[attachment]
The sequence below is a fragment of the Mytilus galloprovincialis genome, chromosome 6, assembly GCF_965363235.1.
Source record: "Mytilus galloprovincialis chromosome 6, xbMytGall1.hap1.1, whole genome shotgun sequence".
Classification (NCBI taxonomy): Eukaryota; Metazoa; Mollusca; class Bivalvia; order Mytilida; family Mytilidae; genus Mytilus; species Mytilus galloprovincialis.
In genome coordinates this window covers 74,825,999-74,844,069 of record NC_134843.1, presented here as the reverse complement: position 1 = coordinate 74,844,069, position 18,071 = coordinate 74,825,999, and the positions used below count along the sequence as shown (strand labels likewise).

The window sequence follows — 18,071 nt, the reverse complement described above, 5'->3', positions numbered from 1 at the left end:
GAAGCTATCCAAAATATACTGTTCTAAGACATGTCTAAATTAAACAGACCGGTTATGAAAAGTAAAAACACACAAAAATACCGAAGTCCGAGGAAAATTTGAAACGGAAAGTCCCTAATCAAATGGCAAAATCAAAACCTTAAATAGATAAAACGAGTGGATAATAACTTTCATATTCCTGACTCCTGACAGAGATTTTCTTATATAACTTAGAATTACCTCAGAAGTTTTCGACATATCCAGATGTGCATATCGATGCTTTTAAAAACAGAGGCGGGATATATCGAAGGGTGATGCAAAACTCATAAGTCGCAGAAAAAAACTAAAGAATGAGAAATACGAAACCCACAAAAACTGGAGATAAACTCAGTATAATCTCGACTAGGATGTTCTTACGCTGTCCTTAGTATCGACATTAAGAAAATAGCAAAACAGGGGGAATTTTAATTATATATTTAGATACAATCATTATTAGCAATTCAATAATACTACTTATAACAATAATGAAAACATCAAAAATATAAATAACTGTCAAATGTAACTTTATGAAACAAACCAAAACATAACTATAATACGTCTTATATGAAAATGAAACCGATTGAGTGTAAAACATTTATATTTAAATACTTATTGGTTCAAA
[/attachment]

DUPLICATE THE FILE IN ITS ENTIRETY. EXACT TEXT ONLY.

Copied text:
The sequence below is a fragment of the Mytilus galloprovincialis genome, chromosome 6, assembly GCF_965363235.1.
Source record: "Mytilus galloprovincialis chromosome 6, xbMytGall1.hap1.1, whole genome shotgun sequence".
Classification (NCBI taxonomy): Eukaryota; Metazoa; Mollusca; class Bivalvia; order Mytilida; family Mytilidae; genus Mytilus; species Mytilus galloprovincialis.
In genome coordinates this window covers 74,825,999-74,844,069 of record NC_134843.1, presented here as the reverse complement: position 1 = coordinate 74,844,069, position 18,071 = coordinate 74,825,999, and the positions used below count along the sequence as shown (strand labels likewise).

The window sequence follows — 18,071 nt, the reverse complement described above, 5'->3', positions numbered from 1 at the left end:
GAAGCTATCCAAAATATACTGTTCTAAGACATGTCTAAATTAAACAGACCGGTTATGAAAAGTAAAAACACACAAAAATACCGAAGTCCGAGGAAAATTTGAAACGGAAAGTCCCTAATCAAATGGCAAAATCAAAACCTTAAATAGATAAAACGAGTGGATAATAACTTTCATATTCCTGACTCCTGACAGAGATTTTCTTATATAACTTAGAATTACCTCAGAAGTTTTCGACATATCCAGATGTGCATATCGATGCTTTTAAAAACAGAGGCGGGATATATCGAAGGGTGATGCAAAACTCATAAGTCGCAGAAAAAAACTAAAGAATGAGAAATACGAAACCCACAAAAACTGGAGATAAACTCAGTATAATCTCGACTAGGATGTTCTTACGCTGTCCTTAGTATCGACATTAAGAAAATAGCAAAACAGGGGGAATTTTAATTATATATTTAGATACAATCATTATTAGCAATTCAATAATACTACTTATAACAATAATGAAAACATCAAAAATATAAATAACTGTCAAATGTAACTTTATGAAACAAACCAAAACATAACTATAATACGTCTTATATGAAAATGAAACCGATTGAGTGTAAAACATTTATATTTAAATACTTATTGGTTCAAA